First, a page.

Steve: Only in the context of proposals from readers who want to run single unit UPX trains. If the signals can’t handle this, that is a considerable barrier.
So what would prevent someone going to the airport from the east end (of Toronto or further east on the Lakeshore line) from taking a GO train to Union, switching platforms to another GO train to Bloor station (at no extra charge given the transfer credit) and then hopping onto the UP Express for the $5 fare to the airport? As an example, using Presto from Guildwood, that gives me an $11 fare all-in.
Depending on (sometimes infrequent) connection times at Union, it might be faster than schlepping all the way from GO platforms to the UPX departure point.
I stand corrected. Although I never really thought of subway cars as MU. I was also not aware of the need to double or triple them up for signal reasons. I have seen single Budds on the Chapleau-White River VIA run when I was working up there but that’s CP track so perhaps they upgraded it as they did Niagara. It does see heavy freight traffic. As the only time I’ve seen DMU in action, forgive me if I think they are best suited for taking you and your canoe to a place with no roads. I have been on EMU. Montreal commuter trains to Lake of Two Mountains qualify as such I think we’ll agree. While not the most shining example (on-time performace was poor when I was a kid which was not fun in the winter; I hear it has since improved). They illustrate another use of MU I tend to lean on, commuter rail with closely-spaced stops, 12 stations over ~18 miles, much closer together than UPX. Despite the performance trains were and are jam-packed because of the broad catchment and convenience
I have not seen MU be successful in being a 15-mile airport people mover. UPX has not convinced me.
It is not the MU part that is unsuccessful as they are working quite well. What is not working is the service itself. It would be unsuccessful regardless of the equipment with the operating strategy it used at the start.
The main advantage of MUs, whether DMU, DEMU or EMU, is their faster acceleration and braking rates than on locomotive hauled trains. The Deux Montagne line reduced one way running time from 55 minutes to 35 with modern EMU equipment. Older studies showed a similar benefit on GO’s lakeshore lines with EMUs. Another advantage is the ability to shorten or lengthen trains easily, especially with automated couplers.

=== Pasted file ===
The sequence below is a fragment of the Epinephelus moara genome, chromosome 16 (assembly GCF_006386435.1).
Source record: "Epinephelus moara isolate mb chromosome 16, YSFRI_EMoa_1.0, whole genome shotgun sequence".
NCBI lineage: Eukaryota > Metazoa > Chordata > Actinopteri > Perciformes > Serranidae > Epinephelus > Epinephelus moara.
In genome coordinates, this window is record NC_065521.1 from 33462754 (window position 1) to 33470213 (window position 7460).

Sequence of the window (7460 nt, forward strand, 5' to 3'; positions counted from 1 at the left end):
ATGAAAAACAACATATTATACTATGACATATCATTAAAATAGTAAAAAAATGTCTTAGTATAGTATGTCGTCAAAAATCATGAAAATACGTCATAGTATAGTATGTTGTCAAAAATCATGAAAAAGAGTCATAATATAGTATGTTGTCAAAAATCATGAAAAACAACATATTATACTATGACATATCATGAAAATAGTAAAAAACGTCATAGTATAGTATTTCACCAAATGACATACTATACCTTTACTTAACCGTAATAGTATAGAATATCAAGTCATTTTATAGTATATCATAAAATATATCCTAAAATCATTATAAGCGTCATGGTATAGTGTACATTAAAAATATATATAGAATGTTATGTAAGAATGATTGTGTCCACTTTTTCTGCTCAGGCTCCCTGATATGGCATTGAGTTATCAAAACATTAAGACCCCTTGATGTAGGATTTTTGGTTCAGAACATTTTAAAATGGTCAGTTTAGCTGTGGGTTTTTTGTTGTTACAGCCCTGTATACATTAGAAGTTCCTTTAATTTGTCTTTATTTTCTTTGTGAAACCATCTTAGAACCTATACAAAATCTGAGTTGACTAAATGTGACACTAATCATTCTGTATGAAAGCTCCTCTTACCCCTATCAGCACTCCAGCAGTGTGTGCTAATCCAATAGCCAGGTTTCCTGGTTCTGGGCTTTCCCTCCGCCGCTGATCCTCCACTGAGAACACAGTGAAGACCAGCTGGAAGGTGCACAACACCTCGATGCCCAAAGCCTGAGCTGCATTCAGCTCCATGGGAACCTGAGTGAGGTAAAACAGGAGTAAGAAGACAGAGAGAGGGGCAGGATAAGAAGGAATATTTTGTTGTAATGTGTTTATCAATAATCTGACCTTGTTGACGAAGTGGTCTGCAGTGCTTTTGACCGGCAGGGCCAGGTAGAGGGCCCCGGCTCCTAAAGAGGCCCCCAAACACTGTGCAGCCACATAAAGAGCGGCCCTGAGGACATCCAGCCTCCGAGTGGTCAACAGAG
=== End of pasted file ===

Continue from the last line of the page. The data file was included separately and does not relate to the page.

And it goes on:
For limited stop express service the locomotive hauled trains are cheaper to operate because they have fewer vehicles which are subject to the 92 or 184 day inspection rules and total running time is close because they do not have to accelerate as many times as local service.
When I have a choice of routes, the number of transfers plays a big part in my decision.
Skipping the long and confusing walk from the east end of Union Station to the UPX platform would be attractive — particularly if I had children in tow, or heavy luggage.
But if the frugal traveler doesn’t mind spending an extra half hour, and making more than one transfer, in order to save money, why wouldn’t they go to Kipling, via the TTC, and take the 192 bus? For some travelers this would have the advantage that the 192 stops at both terminals, while the UPX forces them to transfer to the slow and inadequate inter-terminal cable car,
I see your point. I guess I haven’t considered all the angles. My definition of success did include something of financial viability in addition to on-time performance and capacity. I guess what I really want to know is how much of the 450-odd million dollar hole that UPX is in is due to the choice of vehicle? It’s easy to say that the choice of equipment is wrong when they are running empty, however is the railcar a good fit for the service at the projected ridership? Is there room for growth if it ever took off? Will it never take off because the vehicle related constraints (and costs) preclude delivering the kind of service that would make it attractive?
After the Weston Coalition against Georgetown South, Metrolinx is highly gun shy on expropriation. The way they left the situation is that Metrolinx built their “half” of the connection to the edge of the property, and the TTC/City can complete it if/when they like.
That depends on how you define “overseas”. I can spend a week all-inclusive in Cuba for around $600. If use most my weight allowance to bring clothes to sell, the trip will pay for itself with a potential to come out ahead.
There are a few options on the table. CalTrain extended their original order of 14 to 17, with the 14th having been delivered in December 2015. If they moved quickly, they could future extend the contract for $2.9M per car. Second, they could sell off the fleet to SMART or Portland and try out the US Railcar Aero. Third, they can hold out for electrification and supplement/replace the fleet as needed.
The reliability of models is based on the bias of the assumptions going in. The ridership data and pricing was based on a curve with two points. The math was egregious and if we just let it slide for the well-foreseen pricing/ridership crisis on UPX, then we are encouraging the same pattern to be repeated on the SSE or SmartTrack than over inflate their numbers to make they pass muster.
Yes, Metrolinx was/is fully aware of the process on the O-Train, but it’s a completely different kettle of fish. It was the same rail engineers responsible for the UPX EA and O-Train design, and it was the same CPR Coordinator that worked on both projects (CPR was involved in the UPX tangentially due to the potential impacts on the Lower Galt and MacTier subdivisions).
Metrolinx isn’t petitioning to change FRA rules (or an exemption) as they are currently negotiating with CP over purchasing the Galt Subdivision (Milton Corridor) or what can be done to get two-way all-day service on the line. Unless the federal government steps up and will resolve the ownership/freight rights situation, Metrolinx is going to keep playing nice.